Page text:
Portrait of a Thrice-thumbed Man
Pen and ink, 8 x 6 inches, 2003
Polydactylism, having one or more extra fingers or toes, is a fairly common anomaly,
but one I've always found fascinating. How strange that the some genetic fluke should cause
the duplication of a finger or a toe. As mutations go, this is certainly one of the least
disfiguring and may even have potential benefits. Properly trained and utilized,
those extras digits could play complicated piano sonatas, perform intricate card tricks, or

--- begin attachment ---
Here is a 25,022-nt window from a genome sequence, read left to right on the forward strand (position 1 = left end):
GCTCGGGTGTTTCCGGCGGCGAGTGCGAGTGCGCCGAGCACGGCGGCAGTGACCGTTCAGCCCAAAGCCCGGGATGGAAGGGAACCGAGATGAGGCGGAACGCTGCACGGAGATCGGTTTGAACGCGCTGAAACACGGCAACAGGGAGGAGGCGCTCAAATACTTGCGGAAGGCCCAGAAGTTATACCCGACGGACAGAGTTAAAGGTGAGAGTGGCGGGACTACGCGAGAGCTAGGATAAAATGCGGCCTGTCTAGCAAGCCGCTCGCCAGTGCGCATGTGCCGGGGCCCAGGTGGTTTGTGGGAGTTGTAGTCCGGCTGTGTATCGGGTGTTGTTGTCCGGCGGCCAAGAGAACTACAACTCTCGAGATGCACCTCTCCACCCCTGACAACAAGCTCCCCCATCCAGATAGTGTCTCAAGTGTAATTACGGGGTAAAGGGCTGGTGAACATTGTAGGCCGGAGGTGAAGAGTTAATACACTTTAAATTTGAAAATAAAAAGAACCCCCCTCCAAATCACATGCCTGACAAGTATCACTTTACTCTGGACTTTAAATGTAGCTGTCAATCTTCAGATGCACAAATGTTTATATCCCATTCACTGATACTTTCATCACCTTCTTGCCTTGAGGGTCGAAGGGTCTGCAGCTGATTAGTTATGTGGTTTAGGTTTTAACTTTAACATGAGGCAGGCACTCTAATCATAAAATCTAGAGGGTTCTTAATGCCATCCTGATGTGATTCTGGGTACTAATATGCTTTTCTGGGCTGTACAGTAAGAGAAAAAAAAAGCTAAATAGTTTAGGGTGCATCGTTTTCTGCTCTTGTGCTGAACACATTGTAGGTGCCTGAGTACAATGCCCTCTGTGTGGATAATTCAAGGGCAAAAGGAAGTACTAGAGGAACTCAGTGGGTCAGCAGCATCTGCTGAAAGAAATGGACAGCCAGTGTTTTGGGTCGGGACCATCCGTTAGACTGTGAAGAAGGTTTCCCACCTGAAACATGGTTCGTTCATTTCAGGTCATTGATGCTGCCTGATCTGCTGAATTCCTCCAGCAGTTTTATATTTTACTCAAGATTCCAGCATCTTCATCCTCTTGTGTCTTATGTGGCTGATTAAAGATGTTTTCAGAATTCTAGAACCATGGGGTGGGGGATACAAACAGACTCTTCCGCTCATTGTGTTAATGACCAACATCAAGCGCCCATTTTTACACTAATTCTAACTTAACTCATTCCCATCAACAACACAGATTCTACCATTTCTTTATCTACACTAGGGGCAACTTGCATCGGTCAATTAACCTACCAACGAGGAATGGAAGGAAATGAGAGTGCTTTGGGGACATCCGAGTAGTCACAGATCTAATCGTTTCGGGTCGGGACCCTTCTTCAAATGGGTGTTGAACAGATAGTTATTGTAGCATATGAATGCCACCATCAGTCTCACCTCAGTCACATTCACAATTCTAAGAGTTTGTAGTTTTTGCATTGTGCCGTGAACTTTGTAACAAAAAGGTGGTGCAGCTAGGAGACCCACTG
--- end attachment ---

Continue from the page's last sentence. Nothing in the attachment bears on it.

throw a mean curve ball. But these days, extra digits are routinely removed
in infancy, thereby depriving glovemakers of special commissions.
This portrait was inspired by a photograph of an unknown fellow
who was described only as “the best cotton picker around,” which though
mundane must have been a source of pride.
The setting was inspired by the gesture of the sitter in Petrus Christus's
1446 portrait of Edward Grimston.
All Images and Text © James G. Mundie 2003 - 2010